Eyewitness Video that runs for about 15 mins. includes Fire Response activity and the collapse of side hulls.


News Report on the KRI Klewang fire. Includes Video of the scene of the aftermath of the KRI Klewang Fire. Report in Indonesian.


Miscellaneous News and Eyewitness Videos showing the fire from different angles.






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ScandAsia. Indonesia News, 11 October 2012 | news Wachiraporn Janrut

While investigations are pending and the cause of fire on KRI Klewang remains unclear, news about the Indonesian’s stealth warship caught fire on 28 September has raised questions in the Indonesian press about whether the design of the vessel was flawed.

In reply to these speculations, Swedish PT Lundin Industry Invest and LOMOcean Design, builder and designer of KRI Klewang for Indonesian’s Navy, have made a statement.

According to the statement, the design drawings for KRI Klewang were subject to structural plan approval by Germanischer Lloyd in accordance with the High Speed Craft code, so have been subject to intense third party scrutiny by a respected member of the International Association of Classification Societies. Elements of the ship’s design relating to weaponry have also been designed in accordance with the American Bureau of Shipping High Speed Naval Craft (2007) code.

It also states that number of steps are taken during the design and construction to mitigate fire risks and that high fire risk zones on the vessel are treated with a significant degree of fire insulation, which removes the carbon composite materials from proximity to normally hot componentry – and in the event of an outbreak, fire.

The companies believe that the carbon fibre material itself does not contribute significantly to the fire load and the fire was not caused by a lack of design standards compliance and poor implementation of risk mitigation measures such as fire protection and suppression systems.

In the end of the statement, they reinforce that the KRI Klewang project represents a significant step forward by Indonesia in naval technology which opens the door to a bold, new and innovative future.

Original Article here.

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Jakarta Globe |  October 10, 2012

The makers of a cutting-edge Navy missile boat that was gutted by a blaze last month have stressed that stringent safety measures were built into the design of the vessel and that a combination of external factors were to blame for the fire.
In a letter to the Jakarta Globe, John Lundin, president of Lundin Industry Invest, said the designers of the KRI Klewang recognized that its carbon-fiber hull made it more susceptible to fire than steel-hulled vessels, and took the appropriate measures to mitigate the risk.
“High fire-risk zones on the vessel — which can include engine and auxiliary machinery spaces, galley, weapon locations, etc. — are thus treated with a significant degree of fire insulation, which removes the carbon composite materials from proximity to normally hot componentry — and in the event of an outbreak, fire,” he said.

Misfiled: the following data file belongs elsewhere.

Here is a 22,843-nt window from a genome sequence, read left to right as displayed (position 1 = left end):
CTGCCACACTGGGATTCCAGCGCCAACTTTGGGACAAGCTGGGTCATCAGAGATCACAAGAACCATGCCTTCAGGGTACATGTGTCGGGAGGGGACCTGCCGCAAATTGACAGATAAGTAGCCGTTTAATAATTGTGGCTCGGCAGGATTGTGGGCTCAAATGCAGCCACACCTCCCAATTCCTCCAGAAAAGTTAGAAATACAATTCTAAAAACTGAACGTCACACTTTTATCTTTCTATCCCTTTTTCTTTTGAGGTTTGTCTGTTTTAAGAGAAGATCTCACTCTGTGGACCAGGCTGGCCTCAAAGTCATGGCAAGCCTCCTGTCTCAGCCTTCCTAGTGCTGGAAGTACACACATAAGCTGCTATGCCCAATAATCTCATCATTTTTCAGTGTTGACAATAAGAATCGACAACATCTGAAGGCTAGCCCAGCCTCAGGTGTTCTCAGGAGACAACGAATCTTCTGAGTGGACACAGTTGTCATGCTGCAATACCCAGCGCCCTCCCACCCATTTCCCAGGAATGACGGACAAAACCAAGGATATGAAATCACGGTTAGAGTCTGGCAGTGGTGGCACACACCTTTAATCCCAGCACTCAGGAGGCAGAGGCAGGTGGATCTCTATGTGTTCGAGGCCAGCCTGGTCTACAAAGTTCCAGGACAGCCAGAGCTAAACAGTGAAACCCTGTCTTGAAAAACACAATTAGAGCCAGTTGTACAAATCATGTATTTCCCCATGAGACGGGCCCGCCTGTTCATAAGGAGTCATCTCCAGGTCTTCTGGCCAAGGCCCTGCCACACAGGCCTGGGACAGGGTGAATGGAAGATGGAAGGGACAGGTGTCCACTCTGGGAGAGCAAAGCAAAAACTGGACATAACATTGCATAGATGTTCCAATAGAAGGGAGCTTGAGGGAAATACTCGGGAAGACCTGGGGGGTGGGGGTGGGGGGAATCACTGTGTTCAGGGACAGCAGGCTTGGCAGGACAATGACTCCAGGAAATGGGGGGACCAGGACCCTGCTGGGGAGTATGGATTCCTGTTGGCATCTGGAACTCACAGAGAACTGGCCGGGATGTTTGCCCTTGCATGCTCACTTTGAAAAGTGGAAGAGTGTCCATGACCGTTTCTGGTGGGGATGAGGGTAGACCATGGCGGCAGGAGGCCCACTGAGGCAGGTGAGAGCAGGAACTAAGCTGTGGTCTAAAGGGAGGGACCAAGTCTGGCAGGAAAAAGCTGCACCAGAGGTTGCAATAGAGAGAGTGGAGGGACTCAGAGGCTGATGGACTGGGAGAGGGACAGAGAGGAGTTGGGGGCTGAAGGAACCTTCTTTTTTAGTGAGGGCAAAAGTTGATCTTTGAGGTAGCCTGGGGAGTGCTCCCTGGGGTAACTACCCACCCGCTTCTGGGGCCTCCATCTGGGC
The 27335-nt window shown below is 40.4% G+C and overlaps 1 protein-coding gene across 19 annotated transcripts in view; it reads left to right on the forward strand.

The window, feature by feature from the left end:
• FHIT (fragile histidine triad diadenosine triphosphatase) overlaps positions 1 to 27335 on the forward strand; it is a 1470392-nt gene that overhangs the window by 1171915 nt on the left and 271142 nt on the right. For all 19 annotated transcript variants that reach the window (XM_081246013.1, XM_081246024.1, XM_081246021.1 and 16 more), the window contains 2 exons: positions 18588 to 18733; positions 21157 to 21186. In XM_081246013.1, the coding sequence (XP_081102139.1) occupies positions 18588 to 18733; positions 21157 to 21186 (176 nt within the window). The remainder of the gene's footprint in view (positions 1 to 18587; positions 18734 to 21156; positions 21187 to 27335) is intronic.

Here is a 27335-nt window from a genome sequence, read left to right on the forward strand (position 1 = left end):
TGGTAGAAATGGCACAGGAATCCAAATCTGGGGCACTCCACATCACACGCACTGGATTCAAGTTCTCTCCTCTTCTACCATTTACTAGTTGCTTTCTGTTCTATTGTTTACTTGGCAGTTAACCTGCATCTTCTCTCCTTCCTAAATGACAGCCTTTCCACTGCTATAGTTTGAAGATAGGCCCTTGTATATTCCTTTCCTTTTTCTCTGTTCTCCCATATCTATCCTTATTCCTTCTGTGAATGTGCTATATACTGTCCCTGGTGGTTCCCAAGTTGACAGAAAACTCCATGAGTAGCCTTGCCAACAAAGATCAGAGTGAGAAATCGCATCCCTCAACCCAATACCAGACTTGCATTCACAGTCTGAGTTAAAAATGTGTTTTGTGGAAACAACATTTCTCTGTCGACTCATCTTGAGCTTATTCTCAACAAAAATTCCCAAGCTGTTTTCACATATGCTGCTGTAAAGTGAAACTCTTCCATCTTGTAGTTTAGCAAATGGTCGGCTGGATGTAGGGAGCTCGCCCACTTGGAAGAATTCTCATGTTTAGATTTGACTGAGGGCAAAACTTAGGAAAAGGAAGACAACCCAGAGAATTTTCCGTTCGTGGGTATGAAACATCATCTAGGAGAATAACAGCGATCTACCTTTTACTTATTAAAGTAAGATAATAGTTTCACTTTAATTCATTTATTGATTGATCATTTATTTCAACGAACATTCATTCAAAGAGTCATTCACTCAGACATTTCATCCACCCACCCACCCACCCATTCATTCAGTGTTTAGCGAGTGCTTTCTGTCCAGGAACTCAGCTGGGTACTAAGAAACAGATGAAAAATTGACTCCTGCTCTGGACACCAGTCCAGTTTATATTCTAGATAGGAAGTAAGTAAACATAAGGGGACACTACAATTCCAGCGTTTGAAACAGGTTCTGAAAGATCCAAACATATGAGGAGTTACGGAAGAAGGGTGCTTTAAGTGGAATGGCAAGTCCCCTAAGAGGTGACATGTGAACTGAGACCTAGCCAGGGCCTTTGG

He added that fire insulation for the KRI Klewang, built at Lundin’s shipyard in Banyuwangi, East Java, complied with International Maritime Organization Safety of Life at Sea conventions and International Classification Society directives.
This includes sheathing electrical switchboards in fireproof insulation and mounting them in fireproof casings, as well as water-cooling engine exhausts.
“There are further protections specifically associated with high fire-risk areas,” Lundin said.
“The machinery spaces can be hermetically sealed once fire is detected; all ventilation shafts have shutters that can be closed and watertight doors also prevent the flow of oxygen required to fuel a fire. Furthermore, all engine rooms were equipped with substantial fire suppression systems able to be activated remotely from the engine room space.”
When the fire, whose cause Lundin said was still being investigated, broke out on Sept. 28, the boat was docked for maintenance and calibration work in preparation for sea trials.
“In this condition, all ventilation hatches for the ship and engine rooms were open and maintenance crew were on board,” Lundin said.
“The presence of personnel in the engine room prevented the full shutdown of the engine room and discharge of automatic systems that would have suppressed the fire; to do so would have resulted in loss of life, because fire suppression gases will not sustain human respiration.”
He said that although the personnel almost managed to put out the fire, “loss of electrical power following the fault meant that these personnel were exposed to difficult conditions of nil lighting and high smoke levels, which forced them from the area for fear of incapacitation.”
He added that the crew managed to evacuate safely, but “was not trained to shut down ventilation shutters and hatches, nor to initiate remotely operated onboard fire suppression systems.”
“In this condition, the fire was able to propagate throughout the interior volume of the vessel,” Lundin said.
He added that the setback should not stop efforts to keep forging ahead with the latest naval technology.
“This ship offered tactical and operational advantages to Indonesia’s Navy that are simply not achievable with traditional shipbuilding materials, benefits that cannot be ignored in the future,” he said.

Original Article here